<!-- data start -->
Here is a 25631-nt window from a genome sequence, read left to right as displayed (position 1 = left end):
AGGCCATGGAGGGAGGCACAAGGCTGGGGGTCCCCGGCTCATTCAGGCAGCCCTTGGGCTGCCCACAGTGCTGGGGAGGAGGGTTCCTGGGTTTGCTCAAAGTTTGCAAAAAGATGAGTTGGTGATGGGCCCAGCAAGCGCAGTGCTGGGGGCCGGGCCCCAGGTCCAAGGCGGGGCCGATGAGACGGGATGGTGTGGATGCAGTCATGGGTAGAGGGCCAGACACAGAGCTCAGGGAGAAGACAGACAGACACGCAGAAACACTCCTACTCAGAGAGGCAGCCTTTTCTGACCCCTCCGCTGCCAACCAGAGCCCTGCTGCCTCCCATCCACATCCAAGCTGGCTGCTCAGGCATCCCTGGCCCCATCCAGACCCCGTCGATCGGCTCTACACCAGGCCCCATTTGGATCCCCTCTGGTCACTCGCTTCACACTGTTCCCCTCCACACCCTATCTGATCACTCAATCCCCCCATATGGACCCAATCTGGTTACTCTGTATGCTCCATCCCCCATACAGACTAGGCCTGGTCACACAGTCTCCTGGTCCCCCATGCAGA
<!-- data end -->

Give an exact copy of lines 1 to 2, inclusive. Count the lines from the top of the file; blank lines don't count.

Here is a 25631-nt window from a genome sequence, read left to right as displayed (position 1 = left end):
AGGCCATGGAGGGAGGCACAAGGCTGGGGGTCCCCGGCTCATTCAGGCAGCCCTTGGGCTGCCCACAGTGCTGGGGAGGAGGGTTCCTGGGTTTGCTCAAAGTTTGCAAAAAGATGAGTTGGTGATGGGCCCAGCAAGCGCAGTGCTGGGGGCCGGGCCCCAGGTCCAAGGCGGGGCCGATGAGACGGGATGGTGTGGATGCAGTCATGGGTAGAGGGCCAGACACAGAGCTCAGGGAGAAGACAGACAGACACGCAGAAACACTCCTACTCAGAGAGGCAGCCTTTTCTGACCCCTCCGCTGCCAACCAGAGCCCTGCTGCCTCCCATCCACATCCAAGCTGGCTGCTCAGGCATCCCTGGCCCCATCCAGACCCCGTCGATCGGCTCTACACCAGGCCCCATTTGGATCCCCTCTGGTCACTCGCTTCACACTGTTCCCCTCCACACCCTATCTGATCACTCAATCCCCCCATATGGACCCAATCTGGTTACTCTGTATGCTCCATCCCCCATACAGACTAGGCCTGGTCACACAGTCTCCTGGTCCCCCATGCAGA